Daily VideoMay 30, 2013
Police Look to Facial Recognition Software to Catch Criminals
Technology can play a critical role in understanding and investigating the tools in a terror attack, but in the case of the Boston bombings, it also helped track down the attackers.
In the crowd of thousands of onlookers at the finish line of the marathon, investigators were able to identify the two Tsarnaev brothers using security surveillance video. Now, new technology is helping investigators turn those blurry pictures into a sort of facial fingerprint that can be searched in a database of thousands of faces.
“It’s not a definitive science such as fingerprints and DNA,” said Inspector Kenneth Mekeel of the New York Police Department, one of the early adopters of this technology. “But this is good.”
Users of the facial recognition software plot points on a face’s structure to create a 3D model. This model can be rotated to create a front-facing image of the person, which can then be used to compare with a database of faces.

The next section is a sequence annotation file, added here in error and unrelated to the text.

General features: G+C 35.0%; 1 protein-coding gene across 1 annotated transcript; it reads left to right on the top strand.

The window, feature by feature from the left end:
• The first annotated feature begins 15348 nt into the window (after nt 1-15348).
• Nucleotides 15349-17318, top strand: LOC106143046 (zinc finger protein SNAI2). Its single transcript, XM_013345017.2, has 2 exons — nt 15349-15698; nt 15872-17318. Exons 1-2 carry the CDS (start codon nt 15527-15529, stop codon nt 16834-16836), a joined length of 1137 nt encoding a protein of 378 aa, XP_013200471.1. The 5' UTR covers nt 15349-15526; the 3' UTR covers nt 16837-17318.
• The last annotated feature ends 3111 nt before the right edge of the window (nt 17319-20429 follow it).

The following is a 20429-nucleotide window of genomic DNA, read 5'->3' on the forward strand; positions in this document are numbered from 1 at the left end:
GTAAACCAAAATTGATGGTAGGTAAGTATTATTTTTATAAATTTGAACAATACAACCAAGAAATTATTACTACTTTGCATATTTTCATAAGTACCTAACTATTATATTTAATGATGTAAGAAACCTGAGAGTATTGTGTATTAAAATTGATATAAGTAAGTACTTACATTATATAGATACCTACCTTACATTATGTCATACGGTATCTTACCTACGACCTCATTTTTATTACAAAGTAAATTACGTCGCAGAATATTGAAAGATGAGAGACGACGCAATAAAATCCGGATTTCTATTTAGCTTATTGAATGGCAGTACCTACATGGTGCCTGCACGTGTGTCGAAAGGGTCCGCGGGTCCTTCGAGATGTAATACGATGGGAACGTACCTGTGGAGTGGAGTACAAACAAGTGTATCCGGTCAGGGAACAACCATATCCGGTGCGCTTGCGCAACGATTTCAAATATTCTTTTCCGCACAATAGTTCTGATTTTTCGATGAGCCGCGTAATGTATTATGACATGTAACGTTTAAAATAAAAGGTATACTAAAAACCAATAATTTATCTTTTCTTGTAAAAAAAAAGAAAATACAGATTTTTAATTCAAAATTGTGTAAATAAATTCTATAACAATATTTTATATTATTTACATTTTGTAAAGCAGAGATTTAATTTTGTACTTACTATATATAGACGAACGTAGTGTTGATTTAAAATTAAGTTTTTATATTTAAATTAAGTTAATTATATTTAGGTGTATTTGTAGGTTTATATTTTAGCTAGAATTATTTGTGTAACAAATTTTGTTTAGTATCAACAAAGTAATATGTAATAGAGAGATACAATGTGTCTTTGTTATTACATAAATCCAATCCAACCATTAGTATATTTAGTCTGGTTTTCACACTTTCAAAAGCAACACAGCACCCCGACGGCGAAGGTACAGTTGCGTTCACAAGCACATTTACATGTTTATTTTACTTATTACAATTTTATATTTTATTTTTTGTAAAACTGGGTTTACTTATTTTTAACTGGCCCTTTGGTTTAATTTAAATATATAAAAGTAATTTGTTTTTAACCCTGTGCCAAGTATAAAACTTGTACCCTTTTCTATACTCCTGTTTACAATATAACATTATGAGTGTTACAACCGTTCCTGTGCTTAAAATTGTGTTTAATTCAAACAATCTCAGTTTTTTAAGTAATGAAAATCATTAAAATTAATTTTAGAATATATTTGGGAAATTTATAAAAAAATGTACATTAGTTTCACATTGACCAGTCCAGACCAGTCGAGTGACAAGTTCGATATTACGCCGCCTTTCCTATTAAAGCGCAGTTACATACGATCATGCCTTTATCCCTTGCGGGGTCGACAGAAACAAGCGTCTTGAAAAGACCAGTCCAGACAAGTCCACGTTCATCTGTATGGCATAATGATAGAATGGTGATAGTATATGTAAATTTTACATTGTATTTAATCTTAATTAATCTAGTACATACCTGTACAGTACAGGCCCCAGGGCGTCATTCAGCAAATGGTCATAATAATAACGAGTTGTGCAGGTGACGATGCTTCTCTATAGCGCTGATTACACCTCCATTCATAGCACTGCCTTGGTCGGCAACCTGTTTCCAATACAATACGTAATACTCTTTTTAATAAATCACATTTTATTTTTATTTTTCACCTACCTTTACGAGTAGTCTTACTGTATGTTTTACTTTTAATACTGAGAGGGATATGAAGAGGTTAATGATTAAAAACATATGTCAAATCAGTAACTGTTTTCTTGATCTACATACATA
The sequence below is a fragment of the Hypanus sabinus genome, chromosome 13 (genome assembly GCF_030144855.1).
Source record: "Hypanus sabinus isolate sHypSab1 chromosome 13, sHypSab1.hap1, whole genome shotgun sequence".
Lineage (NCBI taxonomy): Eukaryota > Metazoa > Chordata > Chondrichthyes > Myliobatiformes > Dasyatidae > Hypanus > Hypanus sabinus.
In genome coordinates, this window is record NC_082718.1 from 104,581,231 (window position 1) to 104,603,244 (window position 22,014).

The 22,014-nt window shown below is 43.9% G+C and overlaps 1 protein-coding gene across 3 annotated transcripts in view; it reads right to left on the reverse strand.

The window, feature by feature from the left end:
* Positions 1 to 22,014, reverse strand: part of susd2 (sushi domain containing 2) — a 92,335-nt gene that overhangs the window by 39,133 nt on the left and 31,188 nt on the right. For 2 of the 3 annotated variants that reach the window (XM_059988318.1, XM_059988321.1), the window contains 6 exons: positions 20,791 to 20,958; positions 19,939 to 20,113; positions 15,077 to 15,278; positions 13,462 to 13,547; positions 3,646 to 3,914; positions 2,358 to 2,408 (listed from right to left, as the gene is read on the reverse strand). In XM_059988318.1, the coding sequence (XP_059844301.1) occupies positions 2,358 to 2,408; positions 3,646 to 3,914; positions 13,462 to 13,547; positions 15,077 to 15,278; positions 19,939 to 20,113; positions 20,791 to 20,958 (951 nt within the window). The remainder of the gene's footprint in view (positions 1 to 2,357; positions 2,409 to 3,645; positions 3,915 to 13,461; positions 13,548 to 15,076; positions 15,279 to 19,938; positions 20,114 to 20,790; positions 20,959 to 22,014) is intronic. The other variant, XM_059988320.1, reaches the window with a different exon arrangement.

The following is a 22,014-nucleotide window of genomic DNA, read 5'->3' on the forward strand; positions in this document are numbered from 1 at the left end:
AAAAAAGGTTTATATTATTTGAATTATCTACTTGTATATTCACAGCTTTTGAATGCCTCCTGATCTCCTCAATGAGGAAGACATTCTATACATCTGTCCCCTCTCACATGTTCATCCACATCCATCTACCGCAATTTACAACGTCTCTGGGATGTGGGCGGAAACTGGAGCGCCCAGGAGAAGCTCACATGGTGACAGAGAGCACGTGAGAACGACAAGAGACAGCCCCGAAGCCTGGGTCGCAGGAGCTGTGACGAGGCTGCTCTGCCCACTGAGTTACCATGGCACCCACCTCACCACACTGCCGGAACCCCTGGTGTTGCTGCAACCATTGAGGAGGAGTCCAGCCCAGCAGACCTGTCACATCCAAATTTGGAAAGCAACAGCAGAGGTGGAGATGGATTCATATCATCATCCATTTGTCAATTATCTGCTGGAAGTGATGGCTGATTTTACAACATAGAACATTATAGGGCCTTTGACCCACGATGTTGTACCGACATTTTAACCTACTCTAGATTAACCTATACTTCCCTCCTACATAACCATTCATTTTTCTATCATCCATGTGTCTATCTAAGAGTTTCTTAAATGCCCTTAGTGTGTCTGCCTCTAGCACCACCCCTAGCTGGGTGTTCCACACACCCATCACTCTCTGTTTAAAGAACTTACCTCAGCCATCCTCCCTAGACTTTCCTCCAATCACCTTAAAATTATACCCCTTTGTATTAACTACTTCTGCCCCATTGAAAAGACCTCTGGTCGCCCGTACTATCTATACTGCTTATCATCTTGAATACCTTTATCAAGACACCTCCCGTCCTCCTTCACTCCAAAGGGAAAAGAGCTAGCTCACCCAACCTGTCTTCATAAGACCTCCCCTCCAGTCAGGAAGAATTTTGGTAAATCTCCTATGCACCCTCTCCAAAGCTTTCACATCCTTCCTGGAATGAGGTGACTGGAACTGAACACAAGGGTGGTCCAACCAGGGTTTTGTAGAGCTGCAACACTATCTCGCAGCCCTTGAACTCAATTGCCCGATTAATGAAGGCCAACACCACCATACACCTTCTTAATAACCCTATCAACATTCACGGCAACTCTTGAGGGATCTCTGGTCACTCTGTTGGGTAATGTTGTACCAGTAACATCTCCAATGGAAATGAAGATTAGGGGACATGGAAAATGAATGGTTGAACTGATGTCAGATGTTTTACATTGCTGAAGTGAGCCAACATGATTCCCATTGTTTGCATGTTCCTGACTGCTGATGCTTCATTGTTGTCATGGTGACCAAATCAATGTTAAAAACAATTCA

However, sometimes the images are too low resolution to use, so another new piece of technology is helping to enhance the quality of images.
“The problem in the Boston case is that the image was so small that technology cannot handle that low-resolution face,” says Marios Savvides of the Carnegie Mellon University Biometrics Center. “There’s simply not enough information. So you have to employ super-resolution techniques and image-enhancement techniques to basically, what we call, the computer has to hallucinate.”
While the facial recognition software is still being developed, it is already a useful investigation tool. The NYPD unit has used the technology to analyze 1,900 images, which has turned up more than 386 matches and led to 141 arrests.
“When law enforcement has nothing to work on, have no leads, any lead is something,” says Savvides.
Warm up questions
1. What are some techniques that police use to investigate crimes?
2. Did you see any of the investigation of the Boston bombing? If so, what do you remember about how the suspects were identified?
3. How do you think police use technology to do their jobs?
1. What did you find most interesting about this video?
2. What obstacles do you see to the future success of this technology?
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